Biopreparedness and Public Health

Exploring Synergies

  • Iris Hunger
  • Vladan Radosavljevic
  • Goran Belojevic
  • Lisa D. Rotz

Table of contents

  1. Front Matter
    Pages i-x
  2. Iris Hunger
    Pages 1-6
  3. Jonathan B. Tucker
    Pages 7-16
  4. Catherine Smallwood, Andrew Smith, Nicolas Isla, Maurizio Barbeschi
    Pages 39-43
  5. Dorit Nitzan Kaluski, Maria Ruseva
    Pages 45-54
  6. Raynichka Mihaylova-Garnizova, Kamen Plochev
    Pages 75-89
  7. Elisande Nexon
    Pages 91-105
  8. Christine Uhlenhaut, Lars Schaade, Ernst-Jürgen Finke
    Pages 107-119
  9. Nikolaos V. Zaras
    Pages 121-130
  10. Adini Bruria, Manfred S. Green, Daniel Laor
    Pages 131-145
  11. Francesco Urbano, Maria Rita Gismondo
    Pages 147-160
  12. Anna Bielecka, Janusz Kocik
    Pages 161-171
  13. Alexandru Rafila, Daniela Pitigoi
    Pages 173-185
  14. Goran Belojevic
    Pages 187-195
  15. Gurkan Mert
    Pages 197-207
  16. Lisa D. Rotz, Marcelle Layton
    Pages 209-220
  17. Iris Hunger, Lisa D. Rotz, Goran Belojevic, Vladan Radosavljevic
    Pages 221-225

About these proceedings

Introduction

The terrorist use of diseases as bioweapons has been one of the major security concerns in recent years, particularly after the anthrax letter attacks in the USA in 2001. This uncertain threat of intentional outbreaks of diseases exists side by side with the constantly changing very real threat from diseases, epidemics and pandemics as recently illustrated by the H1N1 influenza pandemic, SARS, and H5N1 bird influenza events.

 

This publication contains case studies on the public health planning for (un)usual disease outbreaks for 11 large and small countries with a focus on South Eastern Europe. In many countries, military entities traditionally play an important role in emergency response to disease outbreaks. In smaller countries, very little exists, however, in terms of specific biopreparedness efforts (in both the military and civilian area), which is at least partly due to a relatively low bioterrorism threat perception, and serious resource constraints.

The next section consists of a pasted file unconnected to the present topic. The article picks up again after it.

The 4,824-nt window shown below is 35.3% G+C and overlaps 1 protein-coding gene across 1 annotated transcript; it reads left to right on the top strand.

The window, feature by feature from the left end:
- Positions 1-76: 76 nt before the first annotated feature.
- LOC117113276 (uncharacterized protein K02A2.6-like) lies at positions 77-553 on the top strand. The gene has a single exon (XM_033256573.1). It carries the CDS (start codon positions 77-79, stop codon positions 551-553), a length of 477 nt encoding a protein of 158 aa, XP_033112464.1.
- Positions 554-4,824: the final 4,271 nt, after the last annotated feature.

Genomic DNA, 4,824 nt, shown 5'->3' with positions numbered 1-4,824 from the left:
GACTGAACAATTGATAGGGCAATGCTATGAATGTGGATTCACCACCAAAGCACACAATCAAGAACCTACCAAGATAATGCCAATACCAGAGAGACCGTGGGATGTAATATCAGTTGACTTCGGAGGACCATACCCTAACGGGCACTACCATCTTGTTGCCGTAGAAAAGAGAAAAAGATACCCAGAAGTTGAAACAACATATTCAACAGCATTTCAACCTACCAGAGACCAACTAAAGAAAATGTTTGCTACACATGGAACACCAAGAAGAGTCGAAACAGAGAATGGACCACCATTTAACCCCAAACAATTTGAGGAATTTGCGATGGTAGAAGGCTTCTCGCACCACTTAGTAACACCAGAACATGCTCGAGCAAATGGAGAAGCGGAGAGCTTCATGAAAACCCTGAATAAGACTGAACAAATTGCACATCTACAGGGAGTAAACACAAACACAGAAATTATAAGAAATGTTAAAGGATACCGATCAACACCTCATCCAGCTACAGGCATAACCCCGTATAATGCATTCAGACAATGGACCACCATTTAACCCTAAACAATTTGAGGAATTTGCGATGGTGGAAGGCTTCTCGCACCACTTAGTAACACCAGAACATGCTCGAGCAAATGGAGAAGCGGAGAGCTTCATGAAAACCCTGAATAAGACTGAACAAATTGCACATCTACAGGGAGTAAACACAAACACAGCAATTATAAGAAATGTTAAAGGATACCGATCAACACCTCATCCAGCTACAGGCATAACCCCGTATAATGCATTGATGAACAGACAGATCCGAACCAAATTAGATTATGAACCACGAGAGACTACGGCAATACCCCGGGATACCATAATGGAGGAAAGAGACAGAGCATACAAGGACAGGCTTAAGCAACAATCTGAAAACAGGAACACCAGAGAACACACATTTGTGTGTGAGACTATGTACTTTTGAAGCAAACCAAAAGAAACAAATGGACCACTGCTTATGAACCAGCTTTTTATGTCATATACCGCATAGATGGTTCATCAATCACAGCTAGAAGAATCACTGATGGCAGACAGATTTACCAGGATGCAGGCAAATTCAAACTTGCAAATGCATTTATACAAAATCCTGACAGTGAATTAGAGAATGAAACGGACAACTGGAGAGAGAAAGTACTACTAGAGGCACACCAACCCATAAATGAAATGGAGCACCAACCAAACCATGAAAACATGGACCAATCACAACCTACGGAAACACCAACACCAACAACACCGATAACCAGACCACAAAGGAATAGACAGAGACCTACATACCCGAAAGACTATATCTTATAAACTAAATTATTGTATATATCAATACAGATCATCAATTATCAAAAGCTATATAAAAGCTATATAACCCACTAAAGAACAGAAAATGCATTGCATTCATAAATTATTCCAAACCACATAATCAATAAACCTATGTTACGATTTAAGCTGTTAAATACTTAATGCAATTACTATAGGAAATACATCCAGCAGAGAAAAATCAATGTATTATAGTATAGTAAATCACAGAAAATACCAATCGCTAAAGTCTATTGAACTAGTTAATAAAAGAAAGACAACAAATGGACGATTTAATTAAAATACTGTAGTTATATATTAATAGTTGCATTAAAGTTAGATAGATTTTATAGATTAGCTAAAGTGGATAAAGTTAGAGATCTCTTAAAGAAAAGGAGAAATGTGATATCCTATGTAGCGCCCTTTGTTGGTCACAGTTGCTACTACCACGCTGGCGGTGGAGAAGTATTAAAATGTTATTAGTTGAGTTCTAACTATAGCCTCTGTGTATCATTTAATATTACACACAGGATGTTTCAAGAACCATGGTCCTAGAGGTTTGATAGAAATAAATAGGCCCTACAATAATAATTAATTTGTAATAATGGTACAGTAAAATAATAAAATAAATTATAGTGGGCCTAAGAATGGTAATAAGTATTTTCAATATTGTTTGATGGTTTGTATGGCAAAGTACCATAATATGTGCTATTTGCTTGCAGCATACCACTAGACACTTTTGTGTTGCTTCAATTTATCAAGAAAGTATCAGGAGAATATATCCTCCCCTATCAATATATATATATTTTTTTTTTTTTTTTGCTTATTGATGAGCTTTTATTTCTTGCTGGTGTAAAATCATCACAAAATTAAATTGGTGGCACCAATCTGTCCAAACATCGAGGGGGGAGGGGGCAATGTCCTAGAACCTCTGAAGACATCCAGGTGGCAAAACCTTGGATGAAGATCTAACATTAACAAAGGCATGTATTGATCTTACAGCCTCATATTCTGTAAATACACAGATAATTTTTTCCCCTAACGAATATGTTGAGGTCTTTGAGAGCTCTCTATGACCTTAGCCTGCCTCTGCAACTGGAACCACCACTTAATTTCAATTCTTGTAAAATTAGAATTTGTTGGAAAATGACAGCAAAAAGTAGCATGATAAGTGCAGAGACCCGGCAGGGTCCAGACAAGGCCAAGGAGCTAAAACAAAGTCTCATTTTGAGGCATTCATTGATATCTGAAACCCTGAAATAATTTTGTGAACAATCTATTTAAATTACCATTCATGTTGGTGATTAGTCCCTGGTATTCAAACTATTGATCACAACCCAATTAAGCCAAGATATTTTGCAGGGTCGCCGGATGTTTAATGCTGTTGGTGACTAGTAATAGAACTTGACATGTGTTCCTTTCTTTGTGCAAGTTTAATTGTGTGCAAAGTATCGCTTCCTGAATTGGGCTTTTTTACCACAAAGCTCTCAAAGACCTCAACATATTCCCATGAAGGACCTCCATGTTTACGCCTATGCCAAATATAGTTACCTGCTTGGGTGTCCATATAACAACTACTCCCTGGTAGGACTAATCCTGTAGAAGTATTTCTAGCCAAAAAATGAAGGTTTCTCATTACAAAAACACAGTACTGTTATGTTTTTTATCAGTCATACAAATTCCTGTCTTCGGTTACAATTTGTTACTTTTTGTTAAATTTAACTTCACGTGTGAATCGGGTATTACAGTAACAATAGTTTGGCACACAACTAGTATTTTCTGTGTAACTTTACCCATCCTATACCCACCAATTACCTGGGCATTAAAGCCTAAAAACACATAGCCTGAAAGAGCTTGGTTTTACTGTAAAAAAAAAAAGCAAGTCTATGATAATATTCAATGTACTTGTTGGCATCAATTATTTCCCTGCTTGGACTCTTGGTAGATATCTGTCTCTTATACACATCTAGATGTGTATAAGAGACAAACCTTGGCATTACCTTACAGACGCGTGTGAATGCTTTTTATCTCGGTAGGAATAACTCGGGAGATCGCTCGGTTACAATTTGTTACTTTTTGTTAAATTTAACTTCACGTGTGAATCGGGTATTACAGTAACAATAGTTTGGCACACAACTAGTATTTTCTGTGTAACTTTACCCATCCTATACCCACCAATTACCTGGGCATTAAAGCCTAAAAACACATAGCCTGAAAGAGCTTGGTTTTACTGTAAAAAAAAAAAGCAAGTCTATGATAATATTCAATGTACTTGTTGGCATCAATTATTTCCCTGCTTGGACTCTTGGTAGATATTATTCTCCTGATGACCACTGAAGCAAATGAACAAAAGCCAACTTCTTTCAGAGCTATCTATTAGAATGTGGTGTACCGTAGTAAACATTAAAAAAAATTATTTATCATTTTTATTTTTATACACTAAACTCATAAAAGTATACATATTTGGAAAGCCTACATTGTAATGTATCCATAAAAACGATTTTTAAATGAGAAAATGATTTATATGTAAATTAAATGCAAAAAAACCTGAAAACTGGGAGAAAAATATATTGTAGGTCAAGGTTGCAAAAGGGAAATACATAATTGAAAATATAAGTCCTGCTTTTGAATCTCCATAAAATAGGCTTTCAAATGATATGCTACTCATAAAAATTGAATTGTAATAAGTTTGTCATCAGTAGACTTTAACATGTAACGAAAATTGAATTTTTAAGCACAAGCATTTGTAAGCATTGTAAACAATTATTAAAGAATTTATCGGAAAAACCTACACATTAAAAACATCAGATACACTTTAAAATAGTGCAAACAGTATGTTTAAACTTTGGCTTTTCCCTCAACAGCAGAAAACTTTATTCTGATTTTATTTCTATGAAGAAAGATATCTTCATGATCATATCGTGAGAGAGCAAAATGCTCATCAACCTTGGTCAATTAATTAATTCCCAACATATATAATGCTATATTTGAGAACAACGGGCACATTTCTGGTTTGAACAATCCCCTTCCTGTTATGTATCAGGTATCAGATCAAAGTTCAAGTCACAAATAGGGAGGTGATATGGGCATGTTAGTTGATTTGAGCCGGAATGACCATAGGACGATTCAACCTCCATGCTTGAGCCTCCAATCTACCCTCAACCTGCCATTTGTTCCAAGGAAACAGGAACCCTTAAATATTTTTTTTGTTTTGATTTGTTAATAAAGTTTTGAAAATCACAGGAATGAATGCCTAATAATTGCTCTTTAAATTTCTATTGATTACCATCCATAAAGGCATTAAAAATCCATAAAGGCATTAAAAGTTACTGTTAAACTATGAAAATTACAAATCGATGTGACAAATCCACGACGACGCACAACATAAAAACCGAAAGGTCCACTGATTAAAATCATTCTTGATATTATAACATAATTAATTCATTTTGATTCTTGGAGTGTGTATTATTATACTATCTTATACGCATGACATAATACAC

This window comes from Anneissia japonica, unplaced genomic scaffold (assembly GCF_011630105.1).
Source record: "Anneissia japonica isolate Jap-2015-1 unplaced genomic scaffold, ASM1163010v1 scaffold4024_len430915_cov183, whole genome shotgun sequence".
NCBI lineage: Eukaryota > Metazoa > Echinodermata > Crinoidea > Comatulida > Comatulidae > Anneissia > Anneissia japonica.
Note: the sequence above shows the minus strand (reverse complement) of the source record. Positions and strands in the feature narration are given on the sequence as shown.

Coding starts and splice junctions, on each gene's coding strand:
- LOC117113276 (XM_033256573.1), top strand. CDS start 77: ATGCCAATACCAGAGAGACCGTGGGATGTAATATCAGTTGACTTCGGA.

The uncertainty associated with the bioterrorism threat makes public health preparedness planning for such events politically and financially very difficult. The similarity of responding to bioterrorism events and natural disease outbreaks from a public health point of view suggests the merit of looking at biopreparedness as a part of overall health emergency planning, not as a separate effort.

Keywords

biopreparedness bioterrorism countermeasures public health in South Eastern Europe public health security

Editors and affiliations

  • Iris Hunger
    • 1
  • Vladan Radosavljevic
    • 2
  • Goran Belojevic
    • 3
  • Lisa D. Rotz
    • 4
  1. 1., Weizsacker Center Science & Peace Res.University of HamburgHamburgGermany
  2. 2.BelgradeSerbia
  3. 3.Institute of Hygiene and Medical Ecology, Faculty of MedicineUniversity of BelgradeBelgradeSerbia
  4. 4.Centers for Disease Control and PreventiAtlantaUSA

Bibliographic information

  • DOI https://doi.org/10.1007/978-94-007-5273-3
  • Copyright Information Springer Science+Business Media Dordrecht 2013
  • Publisher Name Springer, Dordrecht
  • eBook Packages Biomedical and Life Sciences
  • Print ISBN 978-94-007-5272-6
  • Online ISBN 978-94-007-5273-3
  • Series Print ISSN 1874-6489
  • Series Online ISSN 1874-6527
  • About this book